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Posted 3 Aug 2022


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Build Custom Audio Player with Waveform in JavaScript

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4 Aug 2022CPOL4 min read
Simple Audio Player to browse any song with Play / Pause, Stop options & a waveform generated using CanvasJS charts
This tip is about a simple Audio Player that can be used to browse any song with Play / Pause, Stop options and waveform generated using CanvasJS charts.


If you are working on some platform that needs to play some audio to an user, for example, to sell some Audio file, it's pretty awesome to show its wave form so the user will be impressed about the structure of the Audio and of what your platform can do. You can build a simple audio player app in JavaScript using Web Audio API. API lets you extract frequency, waveform and other data from the audio file. The extracted data can be used to visualize by generating waves. When you are working with large data that audio waveform generates, drawing waves smoother & faster without any lag in the web-page is important. As a developer, I prefer to keep the page faster irrespective of loads of content in the page. If we try to draw waveform in the page, performance has to be kept in mind & build some simple library to achieve it. Instead, I'm using CanvasJS chart to visualize the waveform that can draw millions of datapoints in few milliseconds.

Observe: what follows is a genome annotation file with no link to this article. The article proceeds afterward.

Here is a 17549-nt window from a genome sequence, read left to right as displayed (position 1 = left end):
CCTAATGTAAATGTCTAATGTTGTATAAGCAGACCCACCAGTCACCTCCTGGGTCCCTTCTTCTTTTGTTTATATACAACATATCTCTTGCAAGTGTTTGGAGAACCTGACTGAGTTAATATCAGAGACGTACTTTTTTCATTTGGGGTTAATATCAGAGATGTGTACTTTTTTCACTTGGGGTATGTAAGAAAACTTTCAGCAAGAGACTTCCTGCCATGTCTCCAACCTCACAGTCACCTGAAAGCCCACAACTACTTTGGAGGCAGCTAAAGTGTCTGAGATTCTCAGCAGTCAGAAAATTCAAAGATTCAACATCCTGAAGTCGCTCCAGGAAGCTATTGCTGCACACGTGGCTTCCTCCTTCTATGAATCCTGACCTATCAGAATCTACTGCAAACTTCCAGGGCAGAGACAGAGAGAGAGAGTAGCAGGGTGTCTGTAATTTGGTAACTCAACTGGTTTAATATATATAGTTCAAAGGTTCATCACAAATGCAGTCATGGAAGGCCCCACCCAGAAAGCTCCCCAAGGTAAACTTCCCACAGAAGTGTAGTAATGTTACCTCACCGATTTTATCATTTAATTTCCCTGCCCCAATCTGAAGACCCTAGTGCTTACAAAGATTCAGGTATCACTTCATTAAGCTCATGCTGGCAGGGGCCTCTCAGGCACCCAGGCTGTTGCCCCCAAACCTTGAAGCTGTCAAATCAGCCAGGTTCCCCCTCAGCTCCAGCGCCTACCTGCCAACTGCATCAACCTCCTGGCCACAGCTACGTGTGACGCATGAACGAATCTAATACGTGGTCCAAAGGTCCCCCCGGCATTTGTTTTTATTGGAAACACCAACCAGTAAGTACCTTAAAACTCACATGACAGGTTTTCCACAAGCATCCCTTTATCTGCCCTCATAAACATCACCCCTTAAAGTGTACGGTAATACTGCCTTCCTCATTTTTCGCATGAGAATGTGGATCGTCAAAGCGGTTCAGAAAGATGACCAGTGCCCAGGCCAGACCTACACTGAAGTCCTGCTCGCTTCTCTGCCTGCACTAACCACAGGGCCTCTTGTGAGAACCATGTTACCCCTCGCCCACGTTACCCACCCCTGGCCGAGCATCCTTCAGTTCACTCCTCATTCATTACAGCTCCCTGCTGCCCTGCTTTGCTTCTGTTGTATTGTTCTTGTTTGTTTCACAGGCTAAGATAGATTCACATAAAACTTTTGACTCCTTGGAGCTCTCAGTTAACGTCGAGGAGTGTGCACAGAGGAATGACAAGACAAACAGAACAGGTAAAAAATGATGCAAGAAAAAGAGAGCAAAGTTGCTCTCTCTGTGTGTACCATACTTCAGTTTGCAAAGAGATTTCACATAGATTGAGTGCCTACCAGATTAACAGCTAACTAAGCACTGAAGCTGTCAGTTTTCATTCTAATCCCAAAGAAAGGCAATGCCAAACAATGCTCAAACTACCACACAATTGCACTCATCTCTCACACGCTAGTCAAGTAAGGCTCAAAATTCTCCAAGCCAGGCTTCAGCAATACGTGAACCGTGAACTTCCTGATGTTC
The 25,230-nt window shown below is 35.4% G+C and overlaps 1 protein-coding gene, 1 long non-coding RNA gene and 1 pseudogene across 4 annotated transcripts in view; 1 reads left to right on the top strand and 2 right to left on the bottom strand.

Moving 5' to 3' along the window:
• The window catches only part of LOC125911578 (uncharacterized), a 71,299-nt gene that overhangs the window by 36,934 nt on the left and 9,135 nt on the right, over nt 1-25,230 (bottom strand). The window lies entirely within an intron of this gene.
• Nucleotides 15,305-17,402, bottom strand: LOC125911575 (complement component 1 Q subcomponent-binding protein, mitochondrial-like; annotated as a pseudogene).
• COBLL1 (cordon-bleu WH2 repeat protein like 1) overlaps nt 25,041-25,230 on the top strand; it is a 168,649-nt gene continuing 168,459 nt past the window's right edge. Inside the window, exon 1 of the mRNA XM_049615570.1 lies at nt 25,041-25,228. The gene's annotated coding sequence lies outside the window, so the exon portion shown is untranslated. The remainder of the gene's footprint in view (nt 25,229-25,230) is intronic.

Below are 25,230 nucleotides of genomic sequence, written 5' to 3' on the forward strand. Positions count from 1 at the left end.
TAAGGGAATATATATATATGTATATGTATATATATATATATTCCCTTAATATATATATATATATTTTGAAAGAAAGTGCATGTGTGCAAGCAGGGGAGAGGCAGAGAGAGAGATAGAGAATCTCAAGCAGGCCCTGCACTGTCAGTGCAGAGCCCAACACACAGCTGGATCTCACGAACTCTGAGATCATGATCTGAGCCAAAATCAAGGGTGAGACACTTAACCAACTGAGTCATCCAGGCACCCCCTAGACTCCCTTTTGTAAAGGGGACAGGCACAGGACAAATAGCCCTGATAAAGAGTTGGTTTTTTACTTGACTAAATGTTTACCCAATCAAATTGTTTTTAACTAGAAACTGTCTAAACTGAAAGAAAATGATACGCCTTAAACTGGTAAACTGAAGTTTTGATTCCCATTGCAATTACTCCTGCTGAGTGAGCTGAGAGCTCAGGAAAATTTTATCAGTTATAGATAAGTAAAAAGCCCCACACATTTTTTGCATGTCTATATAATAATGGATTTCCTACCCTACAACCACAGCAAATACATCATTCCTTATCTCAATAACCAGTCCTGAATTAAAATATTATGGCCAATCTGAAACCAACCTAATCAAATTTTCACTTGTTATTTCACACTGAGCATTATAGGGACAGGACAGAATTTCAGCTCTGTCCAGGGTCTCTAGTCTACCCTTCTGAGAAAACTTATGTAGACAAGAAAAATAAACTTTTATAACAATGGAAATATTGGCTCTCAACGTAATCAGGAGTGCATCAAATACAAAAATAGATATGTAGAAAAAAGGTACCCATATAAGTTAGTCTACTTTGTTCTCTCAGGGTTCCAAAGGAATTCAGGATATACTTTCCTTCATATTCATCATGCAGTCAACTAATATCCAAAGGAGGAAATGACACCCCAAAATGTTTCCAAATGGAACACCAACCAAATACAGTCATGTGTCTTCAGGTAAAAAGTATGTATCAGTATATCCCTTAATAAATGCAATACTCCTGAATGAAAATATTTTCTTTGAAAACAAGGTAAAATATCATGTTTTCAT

The underlying techniques were built in JavaScript using Web Audio API & CanvasJS. However, it works fine with Angular, React or any other JavaScript frameworks.

Audio Player Waveform using CanvasJS

Step by Step Instructions

To play or visualize the waveform of the audio, audio file is necessary. Let's add an input field that lets user browse MP3 files from their machine. To keep it simple, I've restricted it to allow user to browse just MP3 files. However, web audio API supports WAV, MP3, AAC, OGG & other formats.

<input type="file" class="file-input" id="mp3-input" accept="audio/mp3">

Read Audio File

In Web Audio API, we need to get an ArrayBuffer of audio data and pass it to a BufferSource to fetch the audio. Using AudioContext.decodeAudioData method gets the audio buffer of the sound. The decoded AudioBuffer is resampled to the AudioContext's sampling rate, then passed to a callback or promise.

let margin = 10,
        chunkSize = 500,
        height = chart.get("height"),
scaleFactor = (height - margin * 2) / 2;

audioContext = new AudioContext();

let buffer = await file.arrayBuffer(),
        audioBuffer = await audioContext.decodeAudioData(buffer),
        float32Array = audioBuffer.getChannelData(0);

let array = [], i = 0, length = float32Array.length;

while (i < length) {
        float32Array.slice(i, i += chunkSize).reduce(function (total, value) {
            return Math.max(total, Math.abs(value));

Add Play / Pause & Stop Buttons

Let's add two buttons, one to control play / pause & another to stop. Generally icons / text in the button should show the action that user can do. When the audio is being played, show 'Pause' text / icon & 'Play' text / icon when the audio is paused. You can easily toggle between play & pause states to achieve that. In Web Audio API, you can check for state of the audio-context and based on the current state, either resume the audio or suspend it.